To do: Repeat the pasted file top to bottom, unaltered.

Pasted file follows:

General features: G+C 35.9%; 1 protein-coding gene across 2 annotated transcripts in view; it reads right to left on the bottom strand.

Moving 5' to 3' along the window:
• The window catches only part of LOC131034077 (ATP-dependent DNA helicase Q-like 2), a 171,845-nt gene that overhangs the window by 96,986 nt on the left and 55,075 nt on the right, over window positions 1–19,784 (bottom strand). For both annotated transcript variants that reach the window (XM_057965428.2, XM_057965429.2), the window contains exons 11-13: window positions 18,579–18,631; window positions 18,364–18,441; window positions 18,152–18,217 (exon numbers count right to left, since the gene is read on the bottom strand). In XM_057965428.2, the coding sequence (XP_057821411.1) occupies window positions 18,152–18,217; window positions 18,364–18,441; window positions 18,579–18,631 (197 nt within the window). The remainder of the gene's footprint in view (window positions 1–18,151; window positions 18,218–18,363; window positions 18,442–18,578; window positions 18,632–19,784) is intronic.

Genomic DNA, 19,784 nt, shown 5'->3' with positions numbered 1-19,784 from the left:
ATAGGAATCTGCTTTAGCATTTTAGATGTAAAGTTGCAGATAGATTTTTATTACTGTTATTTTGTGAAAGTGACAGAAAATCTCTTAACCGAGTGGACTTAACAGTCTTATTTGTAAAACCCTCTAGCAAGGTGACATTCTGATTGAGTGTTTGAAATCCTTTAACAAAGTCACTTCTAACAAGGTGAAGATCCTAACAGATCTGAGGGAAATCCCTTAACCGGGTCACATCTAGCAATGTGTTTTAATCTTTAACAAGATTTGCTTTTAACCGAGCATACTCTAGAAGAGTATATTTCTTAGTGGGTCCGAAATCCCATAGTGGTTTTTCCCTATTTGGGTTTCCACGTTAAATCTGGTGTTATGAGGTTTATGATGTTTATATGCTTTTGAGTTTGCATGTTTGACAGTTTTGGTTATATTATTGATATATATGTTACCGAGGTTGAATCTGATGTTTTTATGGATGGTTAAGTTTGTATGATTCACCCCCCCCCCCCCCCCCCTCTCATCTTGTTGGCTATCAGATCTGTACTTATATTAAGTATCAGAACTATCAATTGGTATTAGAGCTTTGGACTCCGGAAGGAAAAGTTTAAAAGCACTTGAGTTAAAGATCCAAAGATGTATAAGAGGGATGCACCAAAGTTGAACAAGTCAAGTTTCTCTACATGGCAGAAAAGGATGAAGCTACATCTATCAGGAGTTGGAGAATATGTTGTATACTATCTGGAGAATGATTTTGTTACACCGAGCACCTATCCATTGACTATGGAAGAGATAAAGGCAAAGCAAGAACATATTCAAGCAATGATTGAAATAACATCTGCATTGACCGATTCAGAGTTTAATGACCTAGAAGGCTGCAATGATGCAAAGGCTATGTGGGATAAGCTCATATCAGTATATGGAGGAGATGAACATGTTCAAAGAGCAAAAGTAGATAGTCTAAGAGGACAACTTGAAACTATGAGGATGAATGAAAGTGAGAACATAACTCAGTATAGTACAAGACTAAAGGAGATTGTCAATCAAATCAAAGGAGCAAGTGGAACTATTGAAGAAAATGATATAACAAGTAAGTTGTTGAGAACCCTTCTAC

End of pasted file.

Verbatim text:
General features: G+C 35.9%; 1 protein-coding gene across 2 annotated transcripts in view; it reads right to left on the bottom strand.

Moving 5' to 3' along the window:
• The window catches only part of LOC131034077 (ATP-dependent DNA helicase Q-like 2), a 171,845-nt gene that overhangs the window by 96,986 nt on the left and 55,075 nt on the right, over window positions 1–19,784 (bottom strand). For both annotated transcript variants that reach the window (XM_057965428.2, XM_057965429.2), the window contains exons 11-13: window positions 18,579–18,631; window positions 18,364–18,441; window positions 18,152–18,217 (exon numbers count right to left, since the gene is read on the bottom strand). In XM_057965428.2, the coding sequence (XP_057821411.1) occupies window positions 18,152–18,217; window positions 18,364–18,441; window positions 18,579–18,631 (197 nt within the window). The remainder of the gene's footprint in view (window positions 1–18,151; window positions 18,218–18,363; window positions 18,442–18,578; window positions 18,632–19,784) is intronic.

Genomic DNA, 19,784 nt, shown 5'->3' with positions numbered 1-19,784 from the left:
ATAGGAATCTGCTTTAGCATTTTAGATGTAAAGTTGCAGATAGATTTTTATTACTGTTATTTTGTGAAAGTGACAGAAAATCTCTTAACCGAGTGGACTTAACAGTCTTATTTGTAAAACCCTCTAGCAAGGTGACATTCTGATTGAGTGTTTGAAATCCTTTAACAAAGTCACTTCTAACAAGGTGAAGATCCTAACAGATCTGAGGGAAATCCCTTAACCGGGTCACATCTAGCAATGTGTTTTAATCTTTAACAAGATTTGCTTTTAACCGAGCATACTCTAGAAGAGTATATTTCTTAGTGGGTCCGAAATCCCATAGTGGTTTTTCCCTATTTGGGTTTCCACGTTAAATCTGGTGTTATGAGGTTTATGATGTTTATATGCTTTTGAGTTTGCATGTTTGACAGTTTTGGTTATATTATTGATATATATGTTACCGAGGTTGAATCTGATGTTTTTATGGATGGTTAAGTTTGTATGATTCACCCCCCCCCCCCCCCCCCTCTCATCTTGTTGGCTATCAGATCTGTACTTATATTAAGTATCAGAACTATCAATTGGTATTAGAGCTTTGGACTCCGGAAGGAAAAGTTTAAAAGCACTTGAGTTAAAGATCCAAAGATGTATAAGAGGGATGCACCAAAGTTGAACAAGTCAAGTTTCTCTACATGGCAGAAAAGGATGAAGCTACATCTATCAGGAGTTGGAGAATATGTTGTATACTATCTGGAGAATGATTTTGTTACACCGAGCACCTATCCATTGACTATGGAAGAGATAAAGGCAAAGCAAGAACATATTCAAGCAATGATTGAAATAACATCTGCATTGACCGATTCAGAGTTTAATGACCTAGAAGGCTGCAATGATGCAAAGGCTATGTGGGATAAGCTCATATCAGTATATGGAGGAGATGAACATGTTCAAAGAGCAAAAGTAGATAGTCTAAGAGGACAACTTGAAACTATGAGGATGAATGAAAGTGAGAACATAACTCAGTATAGTACAAGACTAAAGGAGATTGTCAATCAAATCAAAGGAGCAAGTGGAACTATTGAAGAAAATGATATAACAAGTAAGTTGTTGAGAACCCTTCTAC